1. Christopher Plummer in THE LAST STATION
2. Christoph Waltz in INGLOURIOUS BASTERDS
3. Stanley Tucci in THE LOVELY BONES

Everyone says it's Christoph Waltz and I suspect that's gonna turn out to be right.

As for Best Supporting Actress, again there's performances missing I'd have chosen, like Alfre Woodard in AMERICAN VIOLET and Kerry Fox in BRIGHT STAR, but my choice would have been Patricia Clarkson in WHATEVER WORKS.

1. Mo'Nique in PRECIOUS
2. Anna Kendrick in UP IN THE AIR
3. Maggie Gyllenhaal in CRAZY HEART
4. Vera Famiga in UP IN THE AIR

Of course Mo'Nique deserves and most likely will get this one, no matter what you think of the movie this performance is undeniably precedent shattering (and not because the character is African American but because she is so realistically and believably evil without losing her humanity entirely).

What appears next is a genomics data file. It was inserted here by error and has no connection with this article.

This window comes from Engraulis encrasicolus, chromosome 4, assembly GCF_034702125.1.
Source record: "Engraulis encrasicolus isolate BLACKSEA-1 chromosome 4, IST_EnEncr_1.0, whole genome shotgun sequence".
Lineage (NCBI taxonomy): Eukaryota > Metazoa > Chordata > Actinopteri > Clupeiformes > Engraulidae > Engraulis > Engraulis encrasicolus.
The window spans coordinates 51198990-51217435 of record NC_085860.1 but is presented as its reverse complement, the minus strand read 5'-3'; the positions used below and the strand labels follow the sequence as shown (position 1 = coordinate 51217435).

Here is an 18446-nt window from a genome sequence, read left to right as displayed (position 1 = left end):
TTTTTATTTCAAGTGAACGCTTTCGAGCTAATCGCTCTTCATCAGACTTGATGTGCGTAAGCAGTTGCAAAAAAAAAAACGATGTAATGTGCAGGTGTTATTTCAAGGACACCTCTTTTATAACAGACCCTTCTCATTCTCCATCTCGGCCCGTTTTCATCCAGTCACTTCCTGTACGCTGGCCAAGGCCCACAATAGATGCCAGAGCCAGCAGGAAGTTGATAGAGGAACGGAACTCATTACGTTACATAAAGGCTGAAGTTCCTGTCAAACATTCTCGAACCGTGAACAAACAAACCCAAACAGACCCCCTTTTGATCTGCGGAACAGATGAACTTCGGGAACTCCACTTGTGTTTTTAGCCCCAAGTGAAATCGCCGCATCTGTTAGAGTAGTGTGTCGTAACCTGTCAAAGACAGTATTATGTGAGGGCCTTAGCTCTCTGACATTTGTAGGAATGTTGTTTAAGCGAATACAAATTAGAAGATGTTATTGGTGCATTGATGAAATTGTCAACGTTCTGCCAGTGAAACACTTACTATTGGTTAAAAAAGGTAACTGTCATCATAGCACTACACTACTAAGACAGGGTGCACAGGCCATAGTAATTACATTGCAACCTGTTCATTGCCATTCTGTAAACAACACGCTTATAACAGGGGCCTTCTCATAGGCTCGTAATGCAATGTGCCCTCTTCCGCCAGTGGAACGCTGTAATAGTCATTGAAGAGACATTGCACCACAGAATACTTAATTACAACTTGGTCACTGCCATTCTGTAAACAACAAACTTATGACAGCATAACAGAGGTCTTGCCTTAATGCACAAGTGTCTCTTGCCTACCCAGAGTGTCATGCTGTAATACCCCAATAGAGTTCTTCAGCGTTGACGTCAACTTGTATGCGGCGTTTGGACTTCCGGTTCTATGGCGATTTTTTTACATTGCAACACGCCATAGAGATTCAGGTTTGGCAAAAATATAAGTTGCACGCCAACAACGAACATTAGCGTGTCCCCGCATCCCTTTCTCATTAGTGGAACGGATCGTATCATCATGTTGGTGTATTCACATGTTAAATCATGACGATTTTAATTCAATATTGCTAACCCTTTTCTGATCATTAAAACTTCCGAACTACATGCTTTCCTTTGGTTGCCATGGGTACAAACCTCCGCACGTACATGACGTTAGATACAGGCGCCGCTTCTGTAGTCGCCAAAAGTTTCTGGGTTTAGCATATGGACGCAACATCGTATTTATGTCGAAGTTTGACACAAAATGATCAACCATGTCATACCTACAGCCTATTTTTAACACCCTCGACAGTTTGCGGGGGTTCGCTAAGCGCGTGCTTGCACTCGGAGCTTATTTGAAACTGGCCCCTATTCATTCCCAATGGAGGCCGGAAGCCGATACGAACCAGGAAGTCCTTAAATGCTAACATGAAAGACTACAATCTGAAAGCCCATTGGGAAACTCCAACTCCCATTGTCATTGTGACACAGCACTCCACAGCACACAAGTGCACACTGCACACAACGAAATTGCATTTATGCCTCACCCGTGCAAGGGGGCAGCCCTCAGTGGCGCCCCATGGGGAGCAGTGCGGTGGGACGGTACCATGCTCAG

I would have liked to have seen Tim Disney nominated for AMERICAN VIOLET because it's such a powerfully realistic movie for my taste and yet restrained in a way few directors would have pulled off (with amazing performances) and Jane Campion for BRIGHT STAR too.

1. Katheryn Bigelow for THE HURT LOCKER
2. James Cameron for AVATAR
3. Jason Reitman for UP IN THE AIR
4. Lee Daniels for PRECIOUS

It's Bigelow's. Though maybe Cameron actually deserves it more for what he managed to pull off.

[I can't believe I forgot the screenplay and adapted screenplay categories, especially since I made my living for a while in Hollywood writing screenplays. Again I would have chosen some others, but as for the ones nominated, my choices would be: